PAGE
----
Salary and Outlook
According to the US Department of Labor, there are 469,600 people employed as preschool teachers, except special education in
the United States.
The median annual salary is $31,900.
Entry level employees earn approximately $21,900 per year and senior employees earn approximately $58,230
Estimates do not include other potential benefits such as health insurance, overtime pay, or retirement benefits that may be offered by employers.
- Teach basic skills, such as color, shape, number and letter recognition, personal hygiene, and social skills.
- Establish and enforce rules for behavior and procedures for maintaining order.
- Adapt teaching methods and instructional materials to meet students' varying needs and interests.
- Provide a variety of materials and resources for children to explore, manipulate, and use, both in learning activities and in imaginative play.
- Serve meals and snacks in accordance with nutritional guidelines.
- Attend to children's basic needs by feeding them, dressing them, and changing their diapers.
- Meet with parents and guardians to discuss their children's progress and needs, determine their priorities for their children, and suggest ways that they can promote learning and development.
- Organize and lead activities designed to promote physical, mental, and social development, such as games, arts and crafts, music, storytelling, and field trips.
- Identify children showing signs of emotional, developmental, or health-related problems and discuss them with supervisors, parents or guardians, and child development specialists.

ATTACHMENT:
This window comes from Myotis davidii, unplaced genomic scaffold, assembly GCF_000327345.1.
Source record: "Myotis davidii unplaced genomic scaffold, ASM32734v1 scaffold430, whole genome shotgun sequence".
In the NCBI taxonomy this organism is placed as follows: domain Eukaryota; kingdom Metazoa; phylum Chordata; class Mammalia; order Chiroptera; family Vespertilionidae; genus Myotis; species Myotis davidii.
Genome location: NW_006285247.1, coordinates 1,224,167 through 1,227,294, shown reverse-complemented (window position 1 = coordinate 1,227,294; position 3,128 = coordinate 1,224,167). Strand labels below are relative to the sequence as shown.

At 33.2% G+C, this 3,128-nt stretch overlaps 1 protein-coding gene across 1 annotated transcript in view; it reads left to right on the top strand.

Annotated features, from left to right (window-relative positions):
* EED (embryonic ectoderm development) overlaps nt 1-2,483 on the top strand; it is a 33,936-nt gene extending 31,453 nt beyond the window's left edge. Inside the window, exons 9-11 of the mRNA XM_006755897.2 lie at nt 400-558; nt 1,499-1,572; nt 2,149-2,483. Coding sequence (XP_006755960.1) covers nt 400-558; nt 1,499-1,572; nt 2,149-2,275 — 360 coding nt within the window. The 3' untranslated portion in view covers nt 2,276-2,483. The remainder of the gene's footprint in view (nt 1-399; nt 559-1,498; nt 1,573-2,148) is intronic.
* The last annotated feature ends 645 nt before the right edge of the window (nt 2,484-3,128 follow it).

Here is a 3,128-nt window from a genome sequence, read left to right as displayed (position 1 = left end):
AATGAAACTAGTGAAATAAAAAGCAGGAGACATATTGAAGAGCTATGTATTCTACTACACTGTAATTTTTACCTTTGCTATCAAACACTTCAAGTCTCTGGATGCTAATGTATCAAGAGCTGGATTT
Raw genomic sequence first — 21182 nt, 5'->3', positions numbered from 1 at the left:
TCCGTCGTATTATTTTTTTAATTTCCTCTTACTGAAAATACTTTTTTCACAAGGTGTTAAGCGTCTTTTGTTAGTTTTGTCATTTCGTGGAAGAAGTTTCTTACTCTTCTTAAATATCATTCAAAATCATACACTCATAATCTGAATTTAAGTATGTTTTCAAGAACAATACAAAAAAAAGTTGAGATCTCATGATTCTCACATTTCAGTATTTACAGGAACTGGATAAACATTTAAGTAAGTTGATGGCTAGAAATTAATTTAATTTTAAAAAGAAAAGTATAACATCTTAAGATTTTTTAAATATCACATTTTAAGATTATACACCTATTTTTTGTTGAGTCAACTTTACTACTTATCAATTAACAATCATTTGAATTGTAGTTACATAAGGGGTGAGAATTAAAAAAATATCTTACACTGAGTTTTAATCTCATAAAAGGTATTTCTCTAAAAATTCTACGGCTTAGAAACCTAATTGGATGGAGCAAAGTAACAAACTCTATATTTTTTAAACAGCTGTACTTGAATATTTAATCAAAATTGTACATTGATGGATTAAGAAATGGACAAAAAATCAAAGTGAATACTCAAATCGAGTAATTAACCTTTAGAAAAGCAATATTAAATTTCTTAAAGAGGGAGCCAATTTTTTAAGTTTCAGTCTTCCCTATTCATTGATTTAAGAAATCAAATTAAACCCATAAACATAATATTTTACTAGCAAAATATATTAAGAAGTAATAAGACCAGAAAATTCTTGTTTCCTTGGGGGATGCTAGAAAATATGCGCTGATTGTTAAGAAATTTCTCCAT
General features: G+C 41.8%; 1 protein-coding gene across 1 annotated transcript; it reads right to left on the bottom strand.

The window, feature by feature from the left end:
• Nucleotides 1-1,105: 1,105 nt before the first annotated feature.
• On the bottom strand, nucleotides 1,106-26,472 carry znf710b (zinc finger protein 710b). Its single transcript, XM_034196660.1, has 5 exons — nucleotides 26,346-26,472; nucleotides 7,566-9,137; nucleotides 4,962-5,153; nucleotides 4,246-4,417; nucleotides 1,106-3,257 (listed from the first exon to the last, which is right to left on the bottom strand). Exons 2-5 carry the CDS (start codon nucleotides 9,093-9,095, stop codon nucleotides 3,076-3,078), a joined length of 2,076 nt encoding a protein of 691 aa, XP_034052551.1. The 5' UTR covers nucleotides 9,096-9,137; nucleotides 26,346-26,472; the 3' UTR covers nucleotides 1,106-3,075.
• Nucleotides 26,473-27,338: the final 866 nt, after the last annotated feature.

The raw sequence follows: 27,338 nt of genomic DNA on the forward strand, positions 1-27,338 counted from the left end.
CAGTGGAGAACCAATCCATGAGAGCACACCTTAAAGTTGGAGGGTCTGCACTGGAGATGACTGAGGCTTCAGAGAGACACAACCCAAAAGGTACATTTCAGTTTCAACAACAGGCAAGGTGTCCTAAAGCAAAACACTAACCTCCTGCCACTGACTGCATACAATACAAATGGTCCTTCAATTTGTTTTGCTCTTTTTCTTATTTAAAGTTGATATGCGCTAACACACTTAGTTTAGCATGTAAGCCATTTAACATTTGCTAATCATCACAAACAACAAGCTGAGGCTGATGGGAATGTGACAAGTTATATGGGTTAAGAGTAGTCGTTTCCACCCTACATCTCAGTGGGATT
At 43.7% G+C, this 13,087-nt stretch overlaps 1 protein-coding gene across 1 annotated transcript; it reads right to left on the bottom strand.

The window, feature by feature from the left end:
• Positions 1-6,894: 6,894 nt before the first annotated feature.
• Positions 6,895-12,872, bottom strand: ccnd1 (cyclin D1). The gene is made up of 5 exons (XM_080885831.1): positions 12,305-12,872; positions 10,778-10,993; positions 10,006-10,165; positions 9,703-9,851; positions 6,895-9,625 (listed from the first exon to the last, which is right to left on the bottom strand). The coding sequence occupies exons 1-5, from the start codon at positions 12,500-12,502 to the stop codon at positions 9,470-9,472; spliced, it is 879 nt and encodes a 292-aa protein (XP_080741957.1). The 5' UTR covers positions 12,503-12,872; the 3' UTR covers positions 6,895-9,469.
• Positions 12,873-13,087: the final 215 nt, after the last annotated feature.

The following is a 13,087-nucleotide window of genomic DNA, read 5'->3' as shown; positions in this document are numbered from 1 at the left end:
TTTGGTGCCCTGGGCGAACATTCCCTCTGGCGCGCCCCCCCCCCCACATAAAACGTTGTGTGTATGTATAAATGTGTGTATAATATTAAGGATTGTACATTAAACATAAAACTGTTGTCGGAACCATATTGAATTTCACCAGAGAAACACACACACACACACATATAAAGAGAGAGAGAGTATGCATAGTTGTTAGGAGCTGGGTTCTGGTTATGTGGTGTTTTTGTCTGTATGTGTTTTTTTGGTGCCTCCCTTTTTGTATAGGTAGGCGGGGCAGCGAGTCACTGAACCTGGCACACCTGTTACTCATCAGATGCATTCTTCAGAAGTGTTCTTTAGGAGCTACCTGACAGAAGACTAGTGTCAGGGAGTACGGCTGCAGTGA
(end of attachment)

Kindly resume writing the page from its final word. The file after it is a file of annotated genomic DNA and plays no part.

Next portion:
- Maintain accurate and complete student records as required by laws, district policies, and administrative regulations.
- Assimilate arriving children to the school environment by greeting them, helping them remove outerwear, and selecting activities of interest to them.
- Observe and evaluate children's performance, behavior, social development, and physical health.
- Prepare materials and classrooms for class activities.
- Collaborate with other teachers and administrators in the development, evaluation, and revision of preschool programs.
- Plan and supervise class projects, field trips, visits by guests, or other experiential activities and guide students in learning from those activities.
- Meet with other professionals to discuss individual students' needs and progress.
- Select, store, order, issue, and inventory classroom equipment, materials, and supplies.
- Supervise, evaluate, and plan assignments for teacher assistants and volunteers.
- Administer tests to help determine children's developmental levels, needs, and potential.
- Attend staff meetings and serve on committees as required.
- Provide disabled students with assistive devices, supportive technology, and assistance accessing facilities, such as restrooms.
- Perform administrative duties, such as hall and cafeteria monitoring and bus loading and unloading.
- Read books to entire classes or to small groups.
- Establish clear objectives for all lessons, units, and projects and communicate those objectives to children.
- Arrange indoor and outdoor space to facilitate creative play, motor-skill activities, and safety.
- Teach proper eating habits and personal hygiene.
- Demonstrate activities to children.
- Plan and conduct activities for a balanced program of instruction, demonstration, and work time that provides students with opportunities to observe, question, and investigate.
- Enforce all administration policies and rules governing students.
- Prepare and implement remedial programs for students requiring extra help.
- Confer with other staff members to plan and schedule lessons promoting learning, following approved curricula.
- Attend professional meetings, educational conferences, and teacher training workshops to maintain and improve professional competence.
- Organize and label materials and display students' work in a manner appropriate for their ages and perceptual skills.
- Prepare reports on students and activities as required by administration.